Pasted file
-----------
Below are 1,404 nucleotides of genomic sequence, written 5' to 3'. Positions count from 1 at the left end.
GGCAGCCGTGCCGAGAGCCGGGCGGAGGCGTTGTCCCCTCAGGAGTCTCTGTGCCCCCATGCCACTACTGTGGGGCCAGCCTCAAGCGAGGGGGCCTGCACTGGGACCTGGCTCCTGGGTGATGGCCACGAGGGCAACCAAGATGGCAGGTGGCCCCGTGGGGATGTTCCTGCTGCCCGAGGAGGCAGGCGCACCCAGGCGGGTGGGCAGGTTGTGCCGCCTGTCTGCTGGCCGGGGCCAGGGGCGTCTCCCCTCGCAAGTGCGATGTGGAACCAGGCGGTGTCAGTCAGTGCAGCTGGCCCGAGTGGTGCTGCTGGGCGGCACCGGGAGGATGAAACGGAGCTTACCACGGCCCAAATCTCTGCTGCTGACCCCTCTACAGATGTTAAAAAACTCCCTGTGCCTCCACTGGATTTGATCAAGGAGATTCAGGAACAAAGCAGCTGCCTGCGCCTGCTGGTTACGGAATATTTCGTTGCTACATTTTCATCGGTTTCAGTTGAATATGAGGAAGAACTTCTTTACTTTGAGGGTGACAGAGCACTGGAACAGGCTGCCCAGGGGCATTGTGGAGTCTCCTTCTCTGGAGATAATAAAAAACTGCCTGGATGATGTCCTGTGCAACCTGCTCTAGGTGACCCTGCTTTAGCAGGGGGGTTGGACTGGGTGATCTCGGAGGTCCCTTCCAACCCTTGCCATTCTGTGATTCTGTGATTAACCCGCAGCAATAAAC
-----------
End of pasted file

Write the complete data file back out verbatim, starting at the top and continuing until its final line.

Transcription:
Below are 1,404 nucleotides of genomic sequence, written 5' to 3'. Positions count from 1 at the left end.
GGCAGCCGTGCCGAGAGCCGGGCGGAGGCGTTGTCCCCTCAGGAGTCTCTGTGCCCCCATGCCACTACTGTGGGGCCAGCCTCAAGCGAGGGGGCCTGCACTGGGACCTGGCTCCTGGGTGATGGCCACGAGGGCAACCAAGATGGCAGGTGGCCCCGTGGGGATGTTCCTGCTGCCCGAGGAGGCAGGCGCACCCAGGCGGGTGGGCAGGTTGTGCCGCCTGTCTGCTGGCCGGGGCCAGGGGCGTCTCCCCTCGCAAGTGCGATGTGGAACCAGGCGGTGTCAGTCAGTGCAGCTGGCCCGAGTGGTGCTGCTGGGCGGCACCGGGAGGATGAAACGGAGCTTACCACGGCCCAAATCTCTGCTGCTGACCCCTCTACAGATGTTAAAAAACTCCCTGTGCCTCCACTGGATTTGATCAAGGAGATTCAGGAACAAAGCAGCTGCCTGCGCCTGCTGGTTACGGAATATTTCGTTGCTACATTTTCATCGGTTTCAGTTGAATATGAGGAAGAACTTCTTTACTTTGAGGGTGACAGAGCACTGGAACAGGCTGCCCAGGGGCATTGTGGAGTCTCCTTCTCTGGAGATAATAAAAAACTGCCTGGATGATGTCCTGTGCAACCTGCTCTAGGTGACCCTGCTTTAGCAGGGGGGTTGGACTGGGTGATCTCGGAGGTCCCTTCCAACCCTTGCCATTCTGTGATTCTGTGATTAACCCGCAGCAATAAAC